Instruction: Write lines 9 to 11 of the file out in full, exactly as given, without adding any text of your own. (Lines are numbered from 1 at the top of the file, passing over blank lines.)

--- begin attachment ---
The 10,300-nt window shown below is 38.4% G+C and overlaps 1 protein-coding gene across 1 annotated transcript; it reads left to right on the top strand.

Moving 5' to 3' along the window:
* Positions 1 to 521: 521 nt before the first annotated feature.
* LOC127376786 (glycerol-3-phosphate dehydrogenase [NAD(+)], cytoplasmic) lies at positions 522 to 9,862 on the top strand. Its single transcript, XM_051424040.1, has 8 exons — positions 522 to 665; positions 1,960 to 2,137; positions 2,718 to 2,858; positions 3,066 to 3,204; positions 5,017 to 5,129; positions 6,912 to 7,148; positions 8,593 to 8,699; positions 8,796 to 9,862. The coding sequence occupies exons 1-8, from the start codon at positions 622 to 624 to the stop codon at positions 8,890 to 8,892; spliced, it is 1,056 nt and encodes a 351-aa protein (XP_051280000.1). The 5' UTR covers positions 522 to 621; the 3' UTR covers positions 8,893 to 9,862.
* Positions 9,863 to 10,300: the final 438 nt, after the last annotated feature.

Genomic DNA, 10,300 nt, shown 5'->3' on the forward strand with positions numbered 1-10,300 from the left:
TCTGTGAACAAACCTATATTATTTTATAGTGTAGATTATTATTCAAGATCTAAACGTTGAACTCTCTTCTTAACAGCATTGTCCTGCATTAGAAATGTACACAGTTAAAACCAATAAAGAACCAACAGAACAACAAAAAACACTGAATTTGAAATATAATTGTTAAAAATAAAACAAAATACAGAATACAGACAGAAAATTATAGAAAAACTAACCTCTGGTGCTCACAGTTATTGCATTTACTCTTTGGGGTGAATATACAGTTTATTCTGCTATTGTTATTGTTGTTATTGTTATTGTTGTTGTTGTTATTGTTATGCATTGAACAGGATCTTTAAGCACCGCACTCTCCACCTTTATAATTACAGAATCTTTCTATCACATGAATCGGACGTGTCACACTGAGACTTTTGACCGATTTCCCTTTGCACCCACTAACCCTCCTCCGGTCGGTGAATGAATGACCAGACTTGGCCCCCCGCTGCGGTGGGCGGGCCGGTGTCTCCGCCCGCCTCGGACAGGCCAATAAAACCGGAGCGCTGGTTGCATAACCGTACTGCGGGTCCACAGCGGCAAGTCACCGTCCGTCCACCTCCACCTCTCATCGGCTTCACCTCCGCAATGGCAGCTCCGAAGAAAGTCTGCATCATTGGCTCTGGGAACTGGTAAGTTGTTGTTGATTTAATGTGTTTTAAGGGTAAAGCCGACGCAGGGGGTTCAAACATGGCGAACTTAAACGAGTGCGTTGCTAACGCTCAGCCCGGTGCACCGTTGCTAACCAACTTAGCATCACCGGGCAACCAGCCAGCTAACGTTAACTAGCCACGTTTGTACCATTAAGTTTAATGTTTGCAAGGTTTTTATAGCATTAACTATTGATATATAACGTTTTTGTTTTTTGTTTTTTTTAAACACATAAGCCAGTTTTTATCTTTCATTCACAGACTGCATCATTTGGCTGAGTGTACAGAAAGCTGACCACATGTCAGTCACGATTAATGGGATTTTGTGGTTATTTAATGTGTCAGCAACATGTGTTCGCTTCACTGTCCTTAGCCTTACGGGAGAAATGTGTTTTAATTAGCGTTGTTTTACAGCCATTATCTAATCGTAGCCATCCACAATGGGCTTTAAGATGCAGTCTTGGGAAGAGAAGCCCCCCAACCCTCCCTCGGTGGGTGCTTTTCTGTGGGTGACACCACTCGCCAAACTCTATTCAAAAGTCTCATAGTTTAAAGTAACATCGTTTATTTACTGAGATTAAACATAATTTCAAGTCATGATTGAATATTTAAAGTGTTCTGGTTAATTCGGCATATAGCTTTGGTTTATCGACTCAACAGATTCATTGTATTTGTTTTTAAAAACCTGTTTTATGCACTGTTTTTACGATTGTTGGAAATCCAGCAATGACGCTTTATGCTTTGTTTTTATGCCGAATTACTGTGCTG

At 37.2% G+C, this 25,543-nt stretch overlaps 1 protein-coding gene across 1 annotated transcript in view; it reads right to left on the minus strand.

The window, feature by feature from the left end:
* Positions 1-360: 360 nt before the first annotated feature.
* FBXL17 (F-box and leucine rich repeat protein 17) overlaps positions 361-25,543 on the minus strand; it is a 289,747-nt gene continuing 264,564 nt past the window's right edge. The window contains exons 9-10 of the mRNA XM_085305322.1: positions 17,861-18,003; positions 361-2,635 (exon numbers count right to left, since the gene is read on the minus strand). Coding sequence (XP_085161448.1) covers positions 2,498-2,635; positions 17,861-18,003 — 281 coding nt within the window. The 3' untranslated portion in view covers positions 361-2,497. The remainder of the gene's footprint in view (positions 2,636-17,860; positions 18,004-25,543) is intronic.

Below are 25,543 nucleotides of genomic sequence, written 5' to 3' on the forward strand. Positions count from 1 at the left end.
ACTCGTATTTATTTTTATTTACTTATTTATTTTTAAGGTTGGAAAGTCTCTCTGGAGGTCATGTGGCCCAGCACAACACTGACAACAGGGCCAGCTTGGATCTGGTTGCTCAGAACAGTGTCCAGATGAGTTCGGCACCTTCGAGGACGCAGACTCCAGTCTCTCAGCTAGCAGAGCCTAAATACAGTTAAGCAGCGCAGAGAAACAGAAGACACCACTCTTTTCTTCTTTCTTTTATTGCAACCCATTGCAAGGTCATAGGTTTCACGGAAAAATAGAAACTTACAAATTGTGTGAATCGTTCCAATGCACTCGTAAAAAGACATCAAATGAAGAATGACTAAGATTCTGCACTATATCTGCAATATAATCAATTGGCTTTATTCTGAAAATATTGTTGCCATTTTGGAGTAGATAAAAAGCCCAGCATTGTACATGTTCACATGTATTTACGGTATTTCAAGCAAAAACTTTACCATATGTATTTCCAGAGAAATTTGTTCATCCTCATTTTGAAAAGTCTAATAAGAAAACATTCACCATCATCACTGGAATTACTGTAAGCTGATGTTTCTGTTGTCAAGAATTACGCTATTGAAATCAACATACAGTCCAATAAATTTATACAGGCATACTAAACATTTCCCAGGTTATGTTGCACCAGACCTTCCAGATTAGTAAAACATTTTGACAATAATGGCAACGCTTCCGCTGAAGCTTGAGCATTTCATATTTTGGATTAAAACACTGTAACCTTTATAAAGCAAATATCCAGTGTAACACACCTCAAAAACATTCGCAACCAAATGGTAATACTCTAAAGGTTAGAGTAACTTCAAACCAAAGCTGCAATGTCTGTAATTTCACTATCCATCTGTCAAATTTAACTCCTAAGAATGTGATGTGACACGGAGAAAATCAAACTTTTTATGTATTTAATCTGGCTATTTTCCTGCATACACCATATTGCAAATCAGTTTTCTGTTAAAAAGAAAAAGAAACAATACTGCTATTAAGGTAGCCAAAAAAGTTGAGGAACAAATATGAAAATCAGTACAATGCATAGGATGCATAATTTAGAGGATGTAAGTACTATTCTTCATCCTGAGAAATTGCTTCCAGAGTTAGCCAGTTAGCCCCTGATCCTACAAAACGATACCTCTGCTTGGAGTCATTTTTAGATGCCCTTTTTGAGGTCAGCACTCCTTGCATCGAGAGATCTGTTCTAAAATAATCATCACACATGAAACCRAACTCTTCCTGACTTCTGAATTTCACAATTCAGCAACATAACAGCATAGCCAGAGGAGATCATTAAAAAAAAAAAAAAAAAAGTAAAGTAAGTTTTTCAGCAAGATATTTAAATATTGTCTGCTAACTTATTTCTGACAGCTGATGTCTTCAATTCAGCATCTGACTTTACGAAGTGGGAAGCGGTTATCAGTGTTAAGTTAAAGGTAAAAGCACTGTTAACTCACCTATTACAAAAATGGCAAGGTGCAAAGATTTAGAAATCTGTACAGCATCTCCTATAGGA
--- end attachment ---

The window, feature by feature from the left end:
* Positions 1-360: 360 nt before the first annotated feature.
* FBXL17 (F-box and leucine rich repeat protein 17) overlaps positions 361-25,543 on the minus strand; it is a 289,747-nt gene continuing 264,564 nt past the window's right edge. The window contains exons 9-10 of the mRNA XM_085305322.1: positions 17,861-18,003; positions 361-2,635 (exon numbers count right to left, since the gene is read on the minus strand). Coding sequence (XP_085161448.1) covers positions 2,498-2,635; positions 17,861-18,003 — 281 coding nt within the window. The 3' untranslated portion in view covers positions 361-2,497. The remainder of the gene's footprint in view (positions 2,636-17,860; positions 18,004-25,543) is intronic.